President Trump’s executive order, “Protecting the Nation from foreign terrorist entry into the United States,” was issued on January 27th, 2017. It suspends all refugee admissions to the country for 120 days, entry of visa-holders and immigrants from 7 Muslim-majority states for 90 days, and includes the banning of immigrants who have been granted permanent residency in the US from the 7 effected countries. While much attention was paid to the President’s promises to erect a wall along the border with Mexico (that he arrogantly and chauvinistically claimed they would pay for), many of us ignored the more insidious “legally constructed walls” he promised.
Walls which prevent or inhibit the free movement of people, that make the lives of certain communities precarious and contingent upon the very power that bans them, are never only physical ornaments of bricks and mortar but edifices constructed from the policies, decrees, and laws of white supremacy. Whether it is through executive orders, prerogative powers, primary or delegated legislation, these “legally constructed walls” problematize the existence of certain individuals when they cross arbitrary lines in the corresponding ground—often the creations of imperial cartographers. Imbued in their logic, they try to naturalize the socially constructed, though enduring, racist “link” between migration and criminality (even though Americans have only a 1 in 3.6 billion per year chance of being killed by an ‘immigrant terrorist’ of any kind).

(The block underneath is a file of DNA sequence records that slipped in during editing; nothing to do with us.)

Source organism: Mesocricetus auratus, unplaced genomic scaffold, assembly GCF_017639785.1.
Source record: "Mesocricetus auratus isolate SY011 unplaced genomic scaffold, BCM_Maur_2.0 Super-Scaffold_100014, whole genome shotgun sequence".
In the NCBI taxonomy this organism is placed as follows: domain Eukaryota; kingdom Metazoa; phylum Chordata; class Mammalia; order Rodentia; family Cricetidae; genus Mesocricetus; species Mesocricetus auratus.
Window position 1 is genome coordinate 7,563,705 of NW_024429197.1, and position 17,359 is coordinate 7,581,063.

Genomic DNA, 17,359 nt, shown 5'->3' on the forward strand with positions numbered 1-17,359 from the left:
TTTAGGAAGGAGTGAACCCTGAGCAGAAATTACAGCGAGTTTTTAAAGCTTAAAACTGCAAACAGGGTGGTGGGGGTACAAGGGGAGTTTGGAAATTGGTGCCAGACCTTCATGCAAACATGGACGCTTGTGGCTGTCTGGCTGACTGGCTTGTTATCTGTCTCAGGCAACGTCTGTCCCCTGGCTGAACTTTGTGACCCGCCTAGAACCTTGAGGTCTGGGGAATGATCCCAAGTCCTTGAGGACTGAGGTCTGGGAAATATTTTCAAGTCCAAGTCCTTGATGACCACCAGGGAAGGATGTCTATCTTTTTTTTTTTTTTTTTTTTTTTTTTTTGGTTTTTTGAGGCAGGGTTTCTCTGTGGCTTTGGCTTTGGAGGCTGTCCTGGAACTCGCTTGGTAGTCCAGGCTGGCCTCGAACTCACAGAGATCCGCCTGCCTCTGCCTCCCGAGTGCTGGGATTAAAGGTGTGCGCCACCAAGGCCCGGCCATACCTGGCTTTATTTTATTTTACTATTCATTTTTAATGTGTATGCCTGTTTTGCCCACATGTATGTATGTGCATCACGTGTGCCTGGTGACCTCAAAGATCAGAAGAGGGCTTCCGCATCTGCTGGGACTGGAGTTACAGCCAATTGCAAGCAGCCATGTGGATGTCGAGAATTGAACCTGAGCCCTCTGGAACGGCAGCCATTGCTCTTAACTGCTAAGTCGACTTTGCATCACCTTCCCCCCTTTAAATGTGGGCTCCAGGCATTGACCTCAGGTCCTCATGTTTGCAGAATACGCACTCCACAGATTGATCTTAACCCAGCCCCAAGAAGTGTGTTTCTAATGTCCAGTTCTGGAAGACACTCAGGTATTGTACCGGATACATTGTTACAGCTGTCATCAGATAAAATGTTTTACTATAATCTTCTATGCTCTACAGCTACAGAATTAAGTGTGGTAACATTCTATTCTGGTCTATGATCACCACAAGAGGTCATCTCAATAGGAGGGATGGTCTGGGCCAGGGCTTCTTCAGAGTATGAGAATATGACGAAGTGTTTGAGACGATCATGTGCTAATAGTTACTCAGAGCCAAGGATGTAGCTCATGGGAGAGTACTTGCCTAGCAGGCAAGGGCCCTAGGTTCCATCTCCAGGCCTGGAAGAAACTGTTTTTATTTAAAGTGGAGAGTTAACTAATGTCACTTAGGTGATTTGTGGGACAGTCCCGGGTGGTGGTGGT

Indeed, legally constructed walls are more insidious for they are invisible. The imaginary boundaries of legally constructed walls are indeterminate, able either to be broken down or buttressed, receded or expanded, at the whim of the wall maker. Physical walls, whether in Northern Ireland or Palestine, are destructive but they have some level of permanence, tangibility and are therefore easier to target and destroy. The limitations of the physical wall are that its violence is concentrated to its space and proximity.
Legally constructed walls, however, imbue a paradox of being invisible but pervasive, materializing and operating at every port at sea or on land where “undesirables” appear. Rather than being constructed at a particular site, legally constructed walls emerge when “undesirables” exist in spaces that they ought not to—they do not have to commit any violence or agitate for the wall to emerge, they merely have to exist for it to manifest. The violence of legally constructed walls therefore lies not in their permanence like physical walls, but in their ephemerality and the latent racism underpinning the “pragmatism” with which the laws enacting them can be exercised. They require fewer resources of capital and time, and expedite the process of white supremacy without ever laying down a single brick.
The response therefore must be both within and without the courtroom. As Mari Matsuda puts it: “there are times to stand outside the courtroom door and say ‘this procedure is a farce, the legal system is corrupt, justice will never prevail in this land as long as privilege rules in the courtroom.’ There are times to stand in the courtroom and say, ‘this is a nation of laws, laws recognizing fundamental values of rights, equality and personhood.’”
It is not surprising, therefore, because of the pervasiveness of legally constructed walls (such that they can form at any port or border) that resistance has organized from JFK, LAX, to O’Hare, to Detroit, Denver and Newark; and lawsuits from Virginia (Aziz v. Trump) to New York (Darweesh v. Trump) have similarly emerged. Because of the form of legally constructed walls, the fight back must be multi-pronged, sustained, and pervasive.
Everywhere is a battleground and therefore a point of resistance.